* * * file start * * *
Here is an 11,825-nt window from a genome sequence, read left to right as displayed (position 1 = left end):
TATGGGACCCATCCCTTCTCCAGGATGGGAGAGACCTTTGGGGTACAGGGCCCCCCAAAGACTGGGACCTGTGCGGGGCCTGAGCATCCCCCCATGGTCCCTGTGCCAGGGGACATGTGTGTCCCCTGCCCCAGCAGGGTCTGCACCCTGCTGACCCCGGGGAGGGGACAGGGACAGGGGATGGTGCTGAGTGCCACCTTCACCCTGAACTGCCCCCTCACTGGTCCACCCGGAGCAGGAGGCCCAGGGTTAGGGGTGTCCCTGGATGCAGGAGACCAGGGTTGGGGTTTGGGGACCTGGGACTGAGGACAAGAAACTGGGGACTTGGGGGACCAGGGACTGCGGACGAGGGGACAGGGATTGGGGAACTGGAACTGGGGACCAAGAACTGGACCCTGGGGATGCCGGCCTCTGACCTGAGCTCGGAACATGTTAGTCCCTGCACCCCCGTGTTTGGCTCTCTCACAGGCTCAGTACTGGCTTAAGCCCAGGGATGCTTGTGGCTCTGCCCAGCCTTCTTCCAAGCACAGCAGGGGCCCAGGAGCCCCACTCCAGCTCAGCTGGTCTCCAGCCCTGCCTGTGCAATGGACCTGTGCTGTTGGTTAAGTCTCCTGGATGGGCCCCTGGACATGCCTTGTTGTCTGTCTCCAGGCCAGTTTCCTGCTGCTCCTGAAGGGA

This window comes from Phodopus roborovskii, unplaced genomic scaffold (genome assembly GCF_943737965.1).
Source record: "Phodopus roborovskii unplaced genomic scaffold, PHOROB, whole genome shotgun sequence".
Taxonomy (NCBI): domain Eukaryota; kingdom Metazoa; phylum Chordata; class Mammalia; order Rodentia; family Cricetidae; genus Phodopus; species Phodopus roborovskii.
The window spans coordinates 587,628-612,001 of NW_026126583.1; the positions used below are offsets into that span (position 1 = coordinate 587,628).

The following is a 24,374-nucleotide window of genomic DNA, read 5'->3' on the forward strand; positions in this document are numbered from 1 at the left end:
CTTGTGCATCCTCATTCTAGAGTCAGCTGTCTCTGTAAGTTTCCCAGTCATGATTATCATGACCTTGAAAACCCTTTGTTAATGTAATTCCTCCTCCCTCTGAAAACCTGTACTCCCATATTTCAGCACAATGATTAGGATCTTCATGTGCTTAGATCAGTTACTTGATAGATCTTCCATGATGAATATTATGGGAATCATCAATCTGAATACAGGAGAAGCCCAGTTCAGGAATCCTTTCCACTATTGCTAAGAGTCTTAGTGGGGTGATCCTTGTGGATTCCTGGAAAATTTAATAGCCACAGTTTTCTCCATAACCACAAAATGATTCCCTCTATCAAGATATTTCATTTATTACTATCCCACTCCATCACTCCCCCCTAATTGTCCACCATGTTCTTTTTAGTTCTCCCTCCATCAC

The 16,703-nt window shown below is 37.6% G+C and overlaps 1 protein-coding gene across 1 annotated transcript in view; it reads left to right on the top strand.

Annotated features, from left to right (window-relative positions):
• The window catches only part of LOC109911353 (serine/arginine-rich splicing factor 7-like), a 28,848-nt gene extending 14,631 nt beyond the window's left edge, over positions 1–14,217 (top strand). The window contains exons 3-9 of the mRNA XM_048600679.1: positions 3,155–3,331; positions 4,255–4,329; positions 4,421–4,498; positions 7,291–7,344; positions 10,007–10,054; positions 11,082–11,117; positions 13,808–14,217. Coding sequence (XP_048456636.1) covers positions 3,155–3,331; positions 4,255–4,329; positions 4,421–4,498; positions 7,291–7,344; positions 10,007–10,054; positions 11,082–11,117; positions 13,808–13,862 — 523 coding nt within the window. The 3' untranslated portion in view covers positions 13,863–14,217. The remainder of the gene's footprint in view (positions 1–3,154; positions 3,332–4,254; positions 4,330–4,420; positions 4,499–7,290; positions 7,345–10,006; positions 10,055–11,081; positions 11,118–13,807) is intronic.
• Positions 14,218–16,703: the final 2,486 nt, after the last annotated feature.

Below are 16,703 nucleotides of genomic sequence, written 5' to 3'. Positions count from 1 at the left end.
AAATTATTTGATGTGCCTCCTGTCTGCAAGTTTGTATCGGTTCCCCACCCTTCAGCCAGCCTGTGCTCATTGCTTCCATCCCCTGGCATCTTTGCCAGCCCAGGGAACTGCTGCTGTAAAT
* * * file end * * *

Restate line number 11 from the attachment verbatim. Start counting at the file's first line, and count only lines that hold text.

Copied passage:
• The window catches only part of LOC109911353 (serine/arginine-rich splicing factor 7-like), a 28,848-nt gene extending 14,631 nt beyond the window's left edge, over positions 1–14,217 (top strand). The window contains exons 3-9 of the mRNA XM_048600679.1: positions 3,155–3,331; positions 4,255–4,329; positions 4,421–4,498; positions 7,291–7,344; positions 10,007–10,054; positions 11,082–11,117; positions 13,808–14,217. Coding sequence (XP_048456636.1) covers positions 3,155–3,331; positions 4,255–4,329; positions 4,421–4,498; positions 7,291–7,344; positions 10,007–10,054; positions 11,082–11,117; positions 13,808–13,862 — 523 coding nt within the window. The 3' untranslated portion in view covers positions 13,863–14,217. The remainder of the gene's footprint in view (positions 1–3,154; positions 3,332–4,254; positions 4,330–4,420; positions 4,499–7,290; positions 7,345–10,006; positions 10,055–11,081; positions 11,118–13,807) is intronic.